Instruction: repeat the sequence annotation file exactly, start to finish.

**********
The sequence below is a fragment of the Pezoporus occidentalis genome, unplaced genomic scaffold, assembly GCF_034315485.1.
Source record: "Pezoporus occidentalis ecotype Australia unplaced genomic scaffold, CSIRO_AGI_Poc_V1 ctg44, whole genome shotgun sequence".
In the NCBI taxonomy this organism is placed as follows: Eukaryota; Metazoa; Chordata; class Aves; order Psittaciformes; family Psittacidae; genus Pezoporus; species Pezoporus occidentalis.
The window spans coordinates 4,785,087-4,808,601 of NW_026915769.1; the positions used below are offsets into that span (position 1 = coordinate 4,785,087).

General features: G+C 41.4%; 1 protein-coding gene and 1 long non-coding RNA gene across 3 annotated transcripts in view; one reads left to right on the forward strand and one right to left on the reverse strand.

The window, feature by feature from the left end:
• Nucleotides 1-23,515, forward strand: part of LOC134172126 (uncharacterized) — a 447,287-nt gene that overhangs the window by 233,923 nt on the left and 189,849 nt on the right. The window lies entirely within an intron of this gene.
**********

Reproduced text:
The sequence below is a fragment of the Pezoporus occidentalis genome, unplaced genomic scaffold, assembly GCF_034315485.1.
Source record: "Pezoporus occidentalis ecotype Australia unplaced genomic scaffold, CSIRO_AGI_Poc_V1 ctg44, whole genome shotgun sequence".
In the NCBI taxonomy this organism is placed as follows: Eukaryota; Metazoa; Chordata; class Aves; order Psittaciformes; family Psittacidae; genus Pezoporus; species Pezoporus occidentalis.
The window spans coordinates 4,785,087-4,808,601 of NW_026915769.1; the positions used below are offsets into that span (position 1 = coordinate 4,785,087).

General features: G+C 41.4%; 1 protein-coding gene and 1 long non-coding RNA gene across 3 annotated transcripts in view; one reads left to right on the forward strand and one right to left on the reverse strand.

The window, feature by feature from the left end:
• Nucleotides 1-23,515, forward strand: part of LOC134172126 (uncharacterized) — a 447,287-nt gene that overhangs the window by 233,923 nt on the left and 189,849 nt on the right. The window lies entirely within an intron of this gene.